161Zero to Genetic Engineering Hero - Chapter 6 - Processing Enzymes
X-gal is considered a “normal” small molecule
with a “normal” rate of movement for a small
molecule. A “normal” amount can be estimated
at up to 10
collisions per second. In the world
of biochemistry, each molecule can have up to
100,000,000,000,000,000,000 or 100 quintillion
collisions with other molecules each second! If you
were an atom or small molecule, this is the equiv-
alent of you brushing elbows with every person on
earth 17 billion times each second. In other words,
every protein enzyme in the cell, such as beta-ga-
lactosidase, has MANY opportunities to interact
with its substrate, X-gal, hundreds or thousands
of times each second. This is why an enzyme can
cause a chemical reaction to happen. You might
recall RNA polymerase can typically add 50 ribo-
nucleotides to an RNA transcript each second.
A single catalase enzyme can turn thousands of
hydrogen peroxide molecules into oxygen and
water every second.
This can be simplified into knowing that mole-
cules typically interact (“bump”) a billion times a
second with other molecules within the cell. This
means that often two molecules will bump into
one another countless times per second and it
might take millions of bumps before a substrate
“key” bumps into the enzyme “lock”, resulting in
a chemical reaction.
• The strength of interaction between molecules:
The most important factor in determining the
operation or decision making in a cell is bonding.
The specic interaction between molecules is the
“logic” that drives specic events in cells. In the
X-gal example, the protein enzyme beta-galacto-
sidase has the right structure and composition
to be able to bind quite specically to X-gal, and
X-gal alone. It does not bind to other molecules in
the cell with any notable strength or specicity. It
is ‘beta-galactosidase’s job’ to bind specically to
X-gal and catalyze the chemical reaction that cuts
off a sugar ring allowing X-gal to dimerize and
become colorful (Figure 6-6).
If the interaction is strong, the substrate is more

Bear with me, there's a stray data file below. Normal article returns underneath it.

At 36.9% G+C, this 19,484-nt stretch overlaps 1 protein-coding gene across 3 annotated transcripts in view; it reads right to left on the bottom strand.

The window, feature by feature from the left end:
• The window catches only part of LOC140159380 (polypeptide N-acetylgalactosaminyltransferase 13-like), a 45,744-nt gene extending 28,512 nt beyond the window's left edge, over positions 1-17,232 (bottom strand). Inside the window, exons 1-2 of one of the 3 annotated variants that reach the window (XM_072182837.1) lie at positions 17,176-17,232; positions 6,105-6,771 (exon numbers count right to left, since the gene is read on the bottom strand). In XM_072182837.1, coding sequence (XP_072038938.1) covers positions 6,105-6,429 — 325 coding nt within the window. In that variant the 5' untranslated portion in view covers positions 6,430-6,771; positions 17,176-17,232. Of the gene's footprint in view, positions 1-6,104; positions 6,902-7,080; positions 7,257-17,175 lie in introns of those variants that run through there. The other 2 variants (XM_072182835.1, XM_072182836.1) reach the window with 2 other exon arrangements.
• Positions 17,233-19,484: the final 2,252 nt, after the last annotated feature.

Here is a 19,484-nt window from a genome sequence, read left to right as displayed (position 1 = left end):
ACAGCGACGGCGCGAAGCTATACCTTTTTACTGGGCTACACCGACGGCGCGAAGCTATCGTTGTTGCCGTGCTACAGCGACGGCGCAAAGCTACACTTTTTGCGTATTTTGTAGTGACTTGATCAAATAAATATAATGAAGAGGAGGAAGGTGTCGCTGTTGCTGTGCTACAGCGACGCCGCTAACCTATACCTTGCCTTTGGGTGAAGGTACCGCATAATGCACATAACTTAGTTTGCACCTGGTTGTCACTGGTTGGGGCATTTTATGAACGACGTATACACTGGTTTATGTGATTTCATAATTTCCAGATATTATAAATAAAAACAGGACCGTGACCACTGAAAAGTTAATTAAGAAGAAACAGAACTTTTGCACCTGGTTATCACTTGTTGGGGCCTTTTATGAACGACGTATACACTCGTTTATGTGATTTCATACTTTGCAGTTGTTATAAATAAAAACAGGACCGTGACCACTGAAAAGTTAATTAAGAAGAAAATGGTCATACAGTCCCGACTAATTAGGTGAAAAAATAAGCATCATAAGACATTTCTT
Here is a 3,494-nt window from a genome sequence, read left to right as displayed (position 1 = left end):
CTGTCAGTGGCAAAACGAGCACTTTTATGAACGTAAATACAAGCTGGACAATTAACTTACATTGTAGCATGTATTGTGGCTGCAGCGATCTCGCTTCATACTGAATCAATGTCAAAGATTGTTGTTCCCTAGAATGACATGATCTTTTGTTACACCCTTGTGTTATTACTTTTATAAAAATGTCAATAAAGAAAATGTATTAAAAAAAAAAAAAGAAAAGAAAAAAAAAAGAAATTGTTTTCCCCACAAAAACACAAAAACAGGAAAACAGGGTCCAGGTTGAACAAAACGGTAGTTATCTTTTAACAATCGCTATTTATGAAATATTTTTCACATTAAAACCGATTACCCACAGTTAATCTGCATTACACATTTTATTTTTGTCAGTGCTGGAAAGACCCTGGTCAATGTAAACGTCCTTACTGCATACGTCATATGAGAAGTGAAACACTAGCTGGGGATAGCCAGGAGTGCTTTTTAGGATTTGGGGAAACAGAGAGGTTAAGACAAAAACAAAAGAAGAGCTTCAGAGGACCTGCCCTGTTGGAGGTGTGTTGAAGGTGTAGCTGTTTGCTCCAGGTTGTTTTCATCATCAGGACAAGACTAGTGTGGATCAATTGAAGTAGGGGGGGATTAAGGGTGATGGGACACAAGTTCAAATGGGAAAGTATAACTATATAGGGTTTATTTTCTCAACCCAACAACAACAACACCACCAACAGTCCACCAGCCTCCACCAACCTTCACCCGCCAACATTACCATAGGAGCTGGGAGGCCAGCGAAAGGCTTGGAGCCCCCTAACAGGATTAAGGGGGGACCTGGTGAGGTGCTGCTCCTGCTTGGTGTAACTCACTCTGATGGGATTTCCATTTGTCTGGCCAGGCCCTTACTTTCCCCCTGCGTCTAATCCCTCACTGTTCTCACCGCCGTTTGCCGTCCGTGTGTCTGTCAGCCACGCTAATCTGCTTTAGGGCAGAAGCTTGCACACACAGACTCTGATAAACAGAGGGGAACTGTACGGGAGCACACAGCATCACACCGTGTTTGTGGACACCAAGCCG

likely to get “locked” in place in the protein enzyme
active site, the site at which the chemical reac-
tion happens. If the bonding interaction between
the enzyme and the substrate is weak, then the
substrate will not “lock” into place in the enzyme
active site. The strength of an interaction between
molecules is dened by its dissociation constant,
discussed in the breakout below.
The same principles apply to the thousands of other
protein enzymes in a cell. But what is an interaction?
What does it mean when a substrate gets “locked into
place”? In the next sections, we’ll dig a little deeper
into atoms, molecules, and the bonding that makes
it all happen so that we may answer these questions.
Before learning what causes the interactions between
substrates, protein enzymes and having a more
in-depth discussion about chemical reactions, we
need to see what an atom is.
An atom is very small and generally considered the
smallest unit of matter. A single atom is usually about
300 picometers in width, which is 0.0000000003
meters, or about a million times thinner than a
human hair. An atom has two essential attributes:
Nucleus: a very dense core called a nucleus,
contains sub-atomic particles called protons
(which are positively charged), and neutrons
(which have no charge). The nucleus makes up
more than 99% of the mass of each atom and has
a positive charge.
Electron clouds: electrons are very small nega-
tively charged atomic particles that orbit the
nucleus very fast in “cloud-like” patterns. The
electron clouds are called orbitals, and they are
Dissociation constant Web Search Breakout
Theequilibrium dissociation constant (K
) is used to evaluate and rank strengths of molecular interac-
tions. You can search for this, as well as “Enzyme Kinetics”, “Michaelis-Menten Kinetics” and “Specicity
Constant” online to learn more in-depth. Each of these topics discusses how the strength of bonding
between a substrate and an enzyme relate to the specicity of the chemical reaction (how well a substrate
“locks in place”), as well as the speed of the chemical reaction.
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